The industrial exterior of the decommissioned Boeing factory south of Los Angeles now called Downey Studios hardly suggests the impressive realm of fantasy housed within. But by taking a few steps past the scores of generators quietly humming in the sun-baked parking lot, a visitor is transported to an alternate universe: a rustic seaside village with waves lapping against the shore at sunset; an immense, dank underground cavern with shafts of light streaming in from above; and a vast cornfield bisected by a set of train tracks, upon which a dilapidated sedan is precariously positioned. One could dismiss these as a collection of clever façades, foam boulders, forced-perspective miniatures and painted cycloramas, but the uniquely soft light illuminating each set fully sells the illusion, binding each element together with a palpable atmosphere of subtle magic.
It’s exactly this effect that director of photography Emmanuel “Chivo” Lubezki, ASC, AMC sought for the project at hand: Lemony Snicket’s A Series of Unfortunate Events. “It’s a very stylized movie,” says Lubezki, who has become something of a go-to guy for magical-realism filmmaking, given such credits as A Little Princess (see AC June ’96), Meet Joe Black, A Walk in the Clouds, Sleepy Hollow (AC Dec. ’99) and The Cat in the Hat. “We’ve tried to do a lot of things in camera, as we did on Sleepy Hollow, such as using painted backings as opposed to TransLites or bluescreen effects. Some of it worked and some of it was less successful, but the film has an interesting mood, and it was a great opportunity to experiment.”
Based on the books by Daniel Handler, Lemony Snicket traces the plight of three plucky orphans (played by Emily Browning, Liam Aiken, and the infant duo of Kara and Shelby Hoffman) who must contend with their beyond-eccentric relatives, including the exceedingly greedy Count Olaf (Jim Carrey), who dons a series of elaborate disguises in his attempts to control the kids’ immense inheritance.
Director Brad Silberling sought Lubezki’s help from the outset. “Stylistically, A Little Princess and Sleepy Hollow are quite close to what we eventually did on Lemony Snicket, and I think that’s why Brad called me,” says the cinematographer. “I knew him socially and we had discussed other projects in the past. He especially liked what I’d done on Sleepy Hollow; our production designer and costume designer on Lemony Snicket, Rick Heinrichs and Colleen Atwood, also worked on Sleepy Hollow. When we began working on this film, we all realized how great it was to be back together.”
Fortunately, Lubezki was able to join Snicket relatively early in preproduction, giving him and his collaborators the opportunity to do extensive camera tests and discuss their overall visual approach to the picture. “Because Rick, Colleen and I had done Sleepy Hollow, part of our conversation was about how we would make this movie different. We wanted to retain certain elements the blacks, the contrast, the use of soft lighting because that’s what Brad wanted, but we worked very hard to explore different things. This is a much calmer film, but it’s also more complicated in term of the sets, the use of color and textures in the wardrobe, and the huge exteriors we had to create on stage. Most of the lighting in Sleepy Hollow was very soft, and I could often use just a single source, but on this film I explored some scenes with very hard light or mixed textures of light. To achieve the proper effect, I had to use many fixtures.”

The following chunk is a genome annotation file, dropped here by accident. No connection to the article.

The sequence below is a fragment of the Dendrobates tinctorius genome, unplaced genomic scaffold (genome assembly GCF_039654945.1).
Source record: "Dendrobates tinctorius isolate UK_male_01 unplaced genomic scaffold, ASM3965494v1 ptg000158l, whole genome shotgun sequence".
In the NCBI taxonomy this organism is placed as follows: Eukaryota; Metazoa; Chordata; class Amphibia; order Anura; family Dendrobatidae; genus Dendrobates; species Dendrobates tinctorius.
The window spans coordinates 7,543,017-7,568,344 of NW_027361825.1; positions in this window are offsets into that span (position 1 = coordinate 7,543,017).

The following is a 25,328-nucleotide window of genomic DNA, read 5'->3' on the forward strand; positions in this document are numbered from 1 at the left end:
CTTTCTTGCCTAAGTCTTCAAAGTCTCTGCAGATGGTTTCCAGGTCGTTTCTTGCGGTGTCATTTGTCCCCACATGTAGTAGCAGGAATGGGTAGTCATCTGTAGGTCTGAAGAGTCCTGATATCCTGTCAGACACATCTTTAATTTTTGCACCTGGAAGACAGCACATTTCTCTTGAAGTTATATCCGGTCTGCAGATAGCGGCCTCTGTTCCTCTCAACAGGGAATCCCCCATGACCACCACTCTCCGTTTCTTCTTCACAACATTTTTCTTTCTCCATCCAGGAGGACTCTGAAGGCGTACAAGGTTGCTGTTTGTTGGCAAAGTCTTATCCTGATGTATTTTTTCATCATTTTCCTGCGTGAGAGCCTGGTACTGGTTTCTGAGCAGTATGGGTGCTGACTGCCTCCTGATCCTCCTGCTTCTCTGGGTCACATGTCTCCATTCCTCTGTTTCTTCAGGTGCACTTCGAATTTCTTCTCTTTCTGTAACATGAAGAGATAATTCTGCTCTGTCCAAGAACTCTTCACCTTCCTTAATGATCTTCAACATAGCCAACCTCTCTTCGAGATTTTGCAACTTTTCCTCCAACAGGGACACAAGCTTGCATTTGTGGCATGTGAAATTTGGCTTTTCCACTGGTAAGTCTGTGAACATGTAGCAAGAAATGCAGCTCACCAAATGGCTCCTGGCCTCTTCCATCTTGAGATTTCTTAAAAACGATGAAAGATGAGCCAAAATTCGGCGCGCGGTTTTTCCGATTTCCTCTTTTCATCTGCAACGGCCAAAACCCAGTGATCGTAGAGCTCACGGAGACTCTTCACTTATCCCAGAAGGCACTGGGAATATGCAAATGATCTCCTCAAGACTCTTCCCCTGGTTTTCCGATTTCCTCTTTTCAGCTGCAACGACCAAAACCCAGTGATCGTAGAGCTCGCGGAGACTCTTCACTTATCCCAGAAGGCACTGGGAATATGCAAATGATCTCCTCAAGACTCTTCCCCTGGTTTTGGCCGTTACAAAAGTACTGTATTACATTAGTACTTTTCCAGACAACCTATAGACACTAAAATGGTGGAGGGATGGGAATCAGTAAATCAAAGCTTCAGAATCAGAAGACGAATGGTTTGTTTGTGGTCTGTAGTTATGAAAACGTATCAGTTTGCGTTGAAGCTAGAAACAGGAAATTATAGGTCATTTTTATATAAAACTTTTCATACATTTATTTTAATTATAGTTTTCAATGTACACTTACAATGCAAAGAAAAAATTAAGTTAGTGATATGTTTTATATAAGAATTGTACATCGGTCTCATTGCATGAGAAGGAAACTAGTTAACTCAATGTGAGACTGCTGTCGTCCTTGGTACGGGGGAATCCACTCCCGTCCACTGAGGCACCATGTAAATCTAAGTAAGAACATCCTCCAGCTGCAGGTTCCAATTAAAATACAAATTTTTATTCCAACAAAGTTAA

A key component of Snicket is the air of melancholy that hangs over the otherwise comedic proceedings. “That was very important, because the basis of the story is that these children have lost their parents and are seeking someone to look over them, which is incredibly sad,” says Lubezki. “It’s a quality that makes the books very different tonally from other books for children; they have a full range of emotions. We tried to convey this in a lot of ways, including through a very subjective use of the camera, which always conveys the children’s state of mind. While the characters around the children are very funny, they’re also somewhat scary, so [the tone is] a balance of comedy and tragedy. There is darkness, but I tried to find light as well, as in flashbacks where the children invent all of these amazing devices. To suggest their spirit and creativity, I lit those scenes to be brighter and warmer. We’ll see how those contrasts play in the finished film.”
Though there are plenty of exceptions within his filmography, Lubezki’s consistent use of extremely soft, often completely unmotivated lighting has become one trademark of his style; to add just the right glow to a scene, he occasionally allows illumination to appear almost from nowhere. “Yeah, that’s true,” he admits. “At the beginning of this movie, I was working to create what I call ‘secret lighting’ you don’t really know where it’s coming from. It’s something I’ve been working on for a long time, so I get nervous when I put a hard source through a window with some smoke and get a shaft of light. I get nervous when I start revealing the sources, which I feel reveals the cinematography to the audience. I can’t hide my work from other directors of photography, but I don’t want the audience to completely figure it out. Fortunately, because Snicket is not realistic, I could work this way more easily. I wanted to find the balance between naturalism and lighting that’s completely insane. Toward the end of production, though, my lighting became more directional, and I think that’s because I wanted to experiment and make things look different I didn’t want to let the film look like something I’d done before. Also, the limitations of the sets will always help you create the style of the movie; it’s not the lighting style, but the ‘final’ style.”